North Coast koala populations have declined by 50 per cent in just 20 years but NSW Environment Minister Gabrielle Upton has signed off on land clearing laws which endanger remaining populations, according to the National Parks Association of NSW.
NPA chief executive Alix Goodwin said the land clearing laws signed off by the minister have put almost all koala habitat on private land at risk.
Ms Goodwin said freedom of information documents showed that Ms Upton knew that less than 1 per cent of koala habitat on private land was protected from clearing under the suite of self-assessable codes, but signed off on them anyway.
‘Koalas need habitat to exist. Full stop. If we risk losing most of the habitat on private land, we must protect remaining koala habitat on public land,’ she said.
‘We have proposed a suite of koala reserve proposals—100% on public land—between Port Stephens and Tweed so that koalas have a fighting chance on the NSW North Coast.
‘The most important of these is the Great Koala National Park (GKNP). This has been identified by Ms Upton’s own Department as containing koala habitats of national significance.
‘Yet logging is occurring right now in Gladstone State Forest, part of the GKNP, and the Minister has done nothing to stop it—despite repeated pleas and in full knowledge that koala populations on the north coast have declined 50 per cent in just 20 years.
‘It has been left to locals to blockade the forest to stand up for koala.
‘We know from polling we did before Christmas that there is overwhelming support for new national parks to protect koalas. Public land must be managed in the public interest, and there is no more important animal for the people of NSW than koalas.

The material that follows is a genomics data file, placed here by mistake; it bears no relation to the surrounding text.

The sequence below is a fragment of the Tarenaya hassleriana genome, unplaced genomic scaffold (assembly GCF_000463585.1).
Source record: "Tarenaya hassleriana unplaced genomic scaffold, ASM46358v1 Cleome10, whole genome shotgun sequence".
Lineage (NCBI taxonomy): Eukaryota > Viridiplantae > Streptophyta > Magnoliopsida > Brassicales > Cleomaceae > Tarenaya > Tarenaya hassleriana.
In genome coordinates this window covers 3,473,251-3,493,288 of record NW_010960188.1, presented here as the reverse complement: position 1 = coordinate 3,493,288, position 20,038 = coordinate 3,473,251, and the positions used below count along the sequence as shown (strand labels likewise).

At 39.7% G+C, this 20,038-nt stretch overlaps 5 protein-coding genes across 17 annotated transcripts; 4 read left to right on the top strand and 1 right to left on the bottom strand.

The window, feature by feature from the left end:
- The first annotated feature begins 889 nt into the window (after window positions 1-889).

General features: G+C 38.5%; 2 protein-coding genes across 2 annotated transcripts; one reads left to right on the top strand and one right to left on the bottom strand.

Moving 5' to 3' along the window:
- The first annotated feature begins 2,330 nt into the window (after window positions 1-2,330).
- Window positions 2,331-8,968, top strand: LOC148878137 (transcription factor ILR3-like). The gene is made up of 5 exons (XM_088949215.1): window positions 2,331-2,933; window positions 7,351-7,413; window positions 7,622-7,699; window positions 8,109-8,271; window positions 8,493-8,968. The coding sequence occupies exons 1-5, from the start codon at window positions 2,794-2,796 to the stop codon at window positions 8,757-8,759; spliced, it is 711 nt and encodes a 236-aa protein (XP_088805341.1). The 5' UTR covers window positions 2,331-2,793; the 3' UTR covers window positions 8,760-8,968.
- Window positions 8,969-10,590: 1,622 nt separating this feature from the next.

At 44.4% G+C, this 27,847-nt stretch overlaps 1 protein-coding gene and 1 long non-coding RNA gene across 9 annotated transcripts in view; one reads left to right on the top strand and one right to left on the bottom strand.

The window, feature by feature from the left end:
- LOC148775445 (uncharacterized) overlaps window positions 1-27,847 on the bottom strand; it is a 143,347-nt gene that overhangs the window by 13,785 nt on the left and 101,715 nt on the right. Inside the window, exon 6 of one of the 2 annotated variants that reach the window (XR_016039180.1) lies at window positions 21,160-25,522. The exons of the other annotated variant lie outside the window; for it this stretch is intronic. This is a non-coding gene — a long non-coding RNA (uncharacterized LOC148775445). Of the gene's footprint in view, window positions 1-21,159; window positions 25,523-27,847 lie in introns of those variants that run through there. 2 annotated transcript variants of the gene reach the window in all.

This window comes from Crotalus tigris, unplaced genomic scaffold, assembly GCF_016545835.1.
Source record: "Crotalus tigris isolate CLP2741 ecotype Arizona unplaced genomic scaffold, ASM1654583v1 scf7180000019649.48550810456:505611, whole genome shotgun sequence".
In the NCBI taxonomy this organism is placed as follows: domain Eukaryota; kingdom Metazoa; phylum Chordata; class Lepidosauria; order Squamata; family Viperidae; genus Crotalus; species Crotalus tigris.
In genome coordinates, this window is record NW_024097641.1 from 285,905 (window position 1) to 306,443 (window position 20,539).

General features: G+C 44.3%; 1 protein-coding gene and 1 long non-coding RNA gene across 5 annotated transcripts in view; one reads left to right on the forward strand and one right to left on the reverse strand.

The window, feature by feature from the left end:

‘We again call on Minister Upton to do what the public wants her to do and create the Great Koala National Park.’
Meanwhile, Northern Rivers residents have been reminded that an online survey is being undertaken to gather information about koala populations.
Residents can now record their sightings and thoughts about koalas in the online survey run by The University of Queensland, Southern Cross University and the University of Sydney.
UQ School of Communication and Arts researcher Associate Professor Kelly Fielding
said the study aimed to understand people’s thoughts and experiences of koalas in the region, and gather their opinions on best management of the region for conservation.
The survey, which will take about 20 minutes to complete, can be found at www.northcoastkoala.net.
People completing the survey will go in the prize draw for their choice of a two-day break at The Byron at Byron five-star resort or a 2017 iPad Pro.